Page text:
The Crucible: Mary Warren
Uploaded by jromely on Nov 05, 2000
Set in 1692, The Crucible is a novel depicting the lives and conflicts of various Puritan characters during the Salem witch trials. Mary Warren, in particular, is a young servant girl whose ethics are challenged when she becomes afflicted with terror and intimidation.
The essential conflict Mary Warren encounters is admitting to the court that the trials are simply pretend. Internally, she realizes that the accusations are mortally wrong and cruel. The trial is based on hatred and revenge, resulting in the condemning and execution of innocent villagers. However, Mary feels threatened to speak out against wicked Abigail. "I cannot charge murder on Abigail! She'll kill me for sayin' that! ....I cannot do it, I cannot!" (76). Also, since the conspiracy, Mary, merely a maidservant, has acquired extreme respect and authority. Mary's power is apparent when she argues with her master, John Proctor. "I'll not stand whipping any more!... I'll not be ordered to bed no more, Mr. Proctor! I am eighteen and a woman, however single!" (57).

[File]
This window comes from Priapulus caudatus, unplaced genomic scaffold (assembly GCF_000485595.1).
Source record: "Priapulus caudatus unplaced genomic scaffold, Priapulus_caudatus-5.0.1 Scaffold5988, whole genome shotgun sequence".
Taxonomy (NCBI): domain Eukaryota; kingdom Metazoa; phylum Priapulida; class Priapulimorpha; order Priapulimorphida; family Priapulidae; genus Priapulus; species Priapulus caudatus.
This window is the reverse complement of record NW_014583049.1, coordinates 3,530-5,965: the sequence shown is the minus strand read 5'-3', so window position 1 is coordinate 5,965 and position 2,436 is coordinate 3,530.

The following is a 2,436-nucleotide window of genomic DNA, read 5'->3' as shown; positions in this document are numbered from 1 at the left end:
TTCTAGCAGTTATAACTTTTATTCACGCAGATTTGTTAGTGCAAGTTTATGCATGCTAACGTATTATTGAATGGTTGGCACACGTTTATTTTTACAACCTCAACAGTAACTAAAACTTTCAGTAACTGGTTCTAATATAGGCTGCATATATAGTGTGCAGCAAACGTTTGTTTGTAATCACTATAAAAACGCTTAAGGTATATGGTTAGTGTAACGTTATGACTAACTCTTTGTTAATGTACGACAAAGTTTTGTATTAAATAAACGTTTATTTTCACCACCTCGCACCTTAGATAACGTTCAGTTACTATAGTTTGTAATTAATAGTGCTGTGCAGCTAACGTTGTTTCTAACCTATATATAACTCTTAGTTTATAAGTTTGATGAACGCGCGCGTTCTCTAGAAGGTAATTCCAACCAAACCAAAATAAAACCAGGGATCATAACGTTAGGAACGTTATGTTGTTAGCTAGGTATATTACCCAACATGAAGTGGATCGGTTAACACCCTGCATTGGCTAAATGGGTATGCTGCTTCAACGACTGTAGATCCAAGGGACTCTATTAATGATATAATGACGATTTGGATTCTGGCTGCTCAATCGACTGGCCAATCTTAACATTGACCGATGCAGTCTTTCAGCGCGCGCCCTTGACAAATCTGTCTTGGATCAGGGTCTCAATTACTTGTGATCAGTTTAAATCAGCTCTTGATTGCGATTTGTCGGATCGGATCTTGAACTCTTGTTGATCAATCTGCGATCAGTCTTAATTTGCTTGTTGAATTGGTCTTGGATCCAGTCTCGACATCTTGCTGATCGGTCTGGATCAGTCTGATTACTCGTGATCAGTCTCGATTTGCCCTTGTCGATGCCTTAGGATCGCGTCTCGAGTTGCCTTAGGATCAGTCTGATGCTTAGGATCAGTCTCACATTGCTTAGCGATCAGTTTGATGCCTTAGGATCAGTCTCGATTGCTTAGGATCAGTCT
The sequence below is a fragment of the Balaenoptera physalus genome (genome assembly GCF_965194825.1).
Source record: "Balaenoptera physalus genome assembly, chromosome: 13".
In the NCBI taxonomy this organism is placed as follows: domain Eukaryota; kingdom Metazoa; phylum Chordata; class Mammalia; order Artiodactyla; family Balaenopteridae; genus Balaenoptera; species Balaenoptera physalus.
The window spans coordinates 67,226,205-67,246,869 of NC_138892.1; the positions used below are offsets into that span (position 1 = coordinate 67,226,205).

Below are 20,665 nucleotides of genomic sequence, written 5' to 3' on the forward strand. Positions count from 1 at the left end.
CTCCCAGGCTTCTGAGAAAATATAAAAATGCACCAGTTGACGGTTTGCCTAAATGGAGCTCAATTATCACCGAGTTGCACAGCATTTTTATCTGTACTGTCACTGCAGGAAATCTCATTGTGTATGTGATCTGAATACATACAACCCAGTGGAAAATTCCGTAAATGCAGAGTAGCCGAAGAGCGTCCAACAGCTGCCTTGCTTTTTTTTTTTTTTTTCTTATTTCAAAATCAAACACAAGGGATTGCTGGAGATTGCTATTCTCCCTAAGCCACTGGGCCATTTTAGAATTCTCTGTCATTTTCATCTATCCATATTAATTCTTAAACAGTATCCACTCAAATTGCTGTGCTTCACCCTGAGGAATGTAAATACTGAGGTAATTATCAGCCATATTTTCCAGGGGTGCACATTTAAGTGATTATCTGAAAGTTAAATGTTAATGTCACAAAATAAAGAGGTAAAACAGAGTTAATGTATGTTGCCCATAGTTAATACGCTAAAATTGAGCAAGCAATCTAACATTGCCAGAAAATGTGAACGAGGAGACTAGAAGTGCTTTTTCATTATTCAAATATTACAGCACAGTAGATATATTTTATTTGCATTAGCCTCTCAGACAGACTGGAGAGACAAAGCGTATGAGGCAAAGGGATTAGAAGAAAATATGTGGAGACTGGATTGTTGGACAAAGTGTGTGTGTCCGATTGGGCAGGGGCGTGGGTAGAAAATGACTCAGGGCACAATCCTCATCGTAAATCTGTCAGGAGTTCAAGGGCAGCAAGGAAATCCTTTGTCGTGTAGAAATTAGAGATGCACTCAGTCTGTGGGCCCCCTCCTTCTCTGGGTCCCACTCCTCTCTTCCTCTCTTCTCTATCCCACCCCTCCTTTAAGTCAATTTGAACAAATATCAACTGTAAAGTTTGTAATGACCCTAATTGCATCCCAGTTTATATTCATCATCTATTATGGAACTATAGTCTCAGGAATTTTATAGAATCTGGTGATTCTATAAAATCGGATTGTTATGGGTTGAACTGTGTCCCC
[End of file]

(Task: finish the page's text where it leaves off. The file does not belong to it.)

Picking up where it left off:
After arduous consideration, Mary decides to confess to the fallacious witch trials. She becomes motivated to speak up when innocent Elizabeth Proctor is suspected of witchcraft. Mary knows that Abigail accused Elizabeth because of hatred and retaliation. Abigail wants to get rid of Elizabeth in order to get to John Proctor. John Proctor, realizing Abigail's intentions, demands Mary to revolt against the girls. "You're coming to court with me, Mary. You will tell it in the court" (75). Mary acknowledges the corruption, and with outside influence, she is able to follow her truthful instincts. "I cannot lie no more. I am with God, I am with God" (94).
Once Mary confesses to the court, Abigail denies the charges and convicts Mary of witchcraft. Mary is now faced with another grueling internal conflict: to do what she knows is right and die for it, or to return to her old ways. Terribly frightened, Mary panics and rejoins Abigail's side, claiming "You're [Proctor] the Devil's man!" (110). Attempting to save her own soul, Mary endangers John Proctor's life. Mary's response to the complex situation proves her insecurity and fear. Not only is she terrified of Abigail's authority, but she is also fearful of the court's punishment. "Abby, you mustn'n! (107). "I'm not hurting her! She sees nothing'! They're sporting!" (107). Perhaps another reason for Mary's decision is that she does not want to be cut off from...